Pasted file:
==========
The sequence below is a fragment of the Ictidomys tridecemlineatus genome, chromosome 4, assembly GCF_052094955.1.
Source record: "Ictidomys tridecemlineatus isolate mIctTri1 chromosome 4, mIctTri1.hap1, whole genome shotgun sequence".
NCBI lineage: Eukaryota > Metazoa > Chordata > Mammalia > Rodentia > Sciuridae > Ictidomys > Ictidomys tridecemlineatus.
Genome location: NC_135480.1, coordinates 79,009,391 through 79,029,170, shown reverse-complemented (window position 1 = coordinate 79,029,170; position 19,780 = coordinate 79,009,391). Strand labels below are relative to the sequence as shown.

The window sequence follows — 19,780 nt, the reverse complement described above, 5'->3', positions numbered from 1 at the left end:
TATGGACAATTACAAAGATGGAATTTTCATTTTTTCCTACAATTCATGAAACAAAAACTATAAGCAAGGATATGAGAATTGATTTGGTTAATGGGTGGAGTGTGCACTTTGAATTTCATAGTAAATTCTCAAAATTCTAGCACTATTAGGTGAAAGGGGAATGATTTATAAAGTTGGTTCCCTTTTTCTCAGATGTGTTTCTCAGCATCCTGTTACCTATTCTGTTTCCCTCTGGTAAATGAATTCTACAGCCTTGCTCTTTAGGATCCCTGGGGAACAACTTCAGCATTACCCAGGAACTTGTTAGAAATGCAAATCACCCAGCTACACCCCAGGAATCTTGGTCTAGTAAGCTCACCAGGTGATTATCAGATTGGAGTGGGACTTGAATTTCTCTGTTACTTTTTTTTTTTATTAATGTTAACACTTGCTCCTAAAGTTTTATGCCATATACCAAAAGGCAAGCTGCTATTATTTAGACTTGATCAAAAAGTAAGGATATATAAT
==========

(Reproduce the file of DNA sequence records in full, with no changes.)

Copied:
The sequence below is a fragment of the Ictidomys tridecemlineatus genome, chromosome 4, assembly GCF_052094955.1.
Source record: "Ictidomys tridecemlineatus isolate mIctTri1 chromosome 4, mIctTri1.hap1, whole genome shotgun sequence".
NCBI lineage: Eukaryota > Metazoa > Chordata > Mammalia > Rodentia > Sciuridae > Ictidomys > Ictidomys tridecemlineatus.
Genome location: NC_135480.1, coordinates 79,009,391 through 79,029,170, shown reverse-complemented (window position 1 = coordinate 79,029,170; position 19,780 = coordinate 79,009,391). Strand labels below are relative to the sequence as shown.

The window sequence follows — 19,780 nt, the reverse complement described above, 5'->3', positions numbered from 1 at the left end:
TATGGACAATTACAAAGATGGAATTTTCATTTTTTCCTACAATTCATGAAACAAAAACTATAAGCAAGGATATGAGAATTGATTTGGTTAATGGGTGGAGTGTGCACTTTGAATTTCATAGTAAATTCTCAAAATTCTAGCACTATTAGGTGAAAGGGGAATGATTTATAAAGTTGGTTCCCTTTTTCTCAGATGTGTTTCTCAGCATCCTGTTACCTATTCTGTTTCCCTCTGGTAAATGAATTCTACAGCCTTGCTCTTTAGGATCCCTGGGGAACAACTTCAGCATTACCCAGGAACTTGTTAGAAATGCAAATCACCCAGCTACACCCCAGGAATCTTGGTCTAGTAAGCTCACCAGGTGATTATCAGATTGGAGTGGGACTTGAATTTCTCTGTTACTTTTTTTTTTTATTAATGTTAACACTTGCTCCTAAAGTTTTATGCCATATACCAAAAGGCAAGCTGCTATTATTTAGACTTGATCAAAAAGTAAGGATATATAAT